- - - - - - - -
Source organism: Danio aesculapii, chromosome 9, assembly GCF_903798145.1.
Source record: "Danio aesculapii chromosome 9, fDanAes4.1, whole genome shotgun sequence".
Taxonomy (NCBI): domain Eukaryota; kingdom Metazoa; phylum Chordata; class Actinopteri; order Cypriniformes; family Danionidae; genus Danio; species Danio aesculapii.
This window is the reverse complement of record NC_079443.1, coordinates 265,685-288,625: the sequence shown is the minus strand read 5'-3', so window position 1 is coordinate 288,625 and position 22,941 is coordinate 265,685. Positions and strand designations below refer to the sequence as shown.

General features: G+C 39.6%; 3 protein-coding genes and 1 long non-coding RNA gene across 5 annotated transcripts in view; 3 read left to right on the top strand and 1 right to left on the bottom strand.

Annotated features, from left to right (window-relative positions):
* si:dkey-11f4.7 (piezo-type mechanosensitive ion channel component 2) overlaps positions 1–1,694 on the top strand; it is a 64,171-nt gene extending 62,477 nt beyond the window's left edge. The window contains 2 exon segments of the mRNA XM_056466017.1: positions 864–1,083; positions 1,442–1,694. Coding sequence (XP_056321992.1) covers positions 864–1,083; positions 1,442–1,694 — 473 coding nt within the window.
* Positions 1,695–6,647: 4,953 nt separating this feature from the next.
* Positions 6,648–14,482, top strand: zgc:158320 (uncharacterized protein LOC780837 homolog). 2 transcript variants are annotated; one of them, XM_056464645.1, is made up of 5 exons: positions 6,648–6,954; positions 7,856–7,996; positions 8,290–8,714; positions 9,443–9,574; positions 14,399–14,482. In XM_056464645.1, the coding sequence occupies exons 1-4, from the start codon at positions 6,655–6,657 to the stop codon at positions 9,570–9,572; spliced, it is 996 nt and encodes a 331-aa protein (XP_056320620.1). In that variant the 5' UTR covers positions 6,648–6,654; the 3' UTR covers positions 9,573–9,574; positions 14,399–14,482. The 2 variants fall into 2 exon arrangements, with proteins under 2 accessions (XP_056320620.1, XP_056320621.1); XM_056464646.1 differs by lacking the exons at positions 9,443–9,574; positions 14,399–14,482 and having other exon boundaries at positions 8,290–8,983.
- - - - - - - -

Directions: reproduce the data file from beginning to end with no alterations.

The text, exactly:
Source organism: Danio aesculapii, chromosome 9, assembly GCF_903798145.1.
Source record: "Danio aesculapii chromosome 9, fDanAes4.1, whole genome shotgun sequence".
Taxonomy (NCBI): domain Eukaryota; kingdom Metazoa; phylum Chordata; class Actinopteri; order Cypriniformes; family Danionidae; genus Danio; species Danio aesculapii.
This window is the reverse complement of record NC_079443.1, coordinates 265,685-288,625: the sequence shown is the minus strand read 5'-3', so window position 1 is coordinate 288,625 and position 22,941 is coordinate 265,685. Positions and strand designations below refer to the sequence as shown.

General features: G+C 39.6%; 3 protein-coding genes and 1 long non-coding RNA gene across 5 annotated transcripts in view; 3 read left to right on the top strand and 1 right to left on the bottom strand.

Annotated features, from left to right (window-relative positions):
* si:dkey-11f4.7 (piezo-type mechanosensitive ion channel component 2) overlaps positions 1–1,694 on the top strand; it is a 64,171-nt gene extending 62,477 nt beyond the window's left edge. The window contains 2 exon segments of the mRNA XM_056466017.1: positions 864–1,083; positions 1,442–1,694. Coding sequence (XP_056321992.1) covers positions 864–1,083; positions 1,442–1,694 — 473 coding nt within the window.
* Positions 1,695–6,647: 4,953 nt separating this feature from the next.
* Positions 6,648–14,482, top strand: zgc:158320 (uncharacterized protein LOC780837 homolog). 2 transcript variants are annotated; one of them, XM_056464645.1, is made up of 5 exons: positions 6,648–6,954; positions 7,856–7,996; positions 8,290–8,714; positions 9,443–9,574; positions 14,399–14,482. In XM_056464645.1, the coding sequence occupies exons 1-4, from the start codon at positions 6,655–6,657 to the stop codon at positions 9,570–9,572; spliced, it is 996 nt and encodes a 331-aa protein (XP_056320620.1). In that variant the 5' UTR covers positions 6,648–6,654; the 3' UTR covers positions 9,573–9,574; positions 14,399–14,482. The 2 variants fall into 2 exon arrangements, with proteins under 2 accessions (XP_056320620.1, XP_056320621.1); XM_056464646.1 differs by lacking the exons at positions 9,443–9,574; positions 14,399–14,482 and having other exon boundaries at positions 8,290–8,983.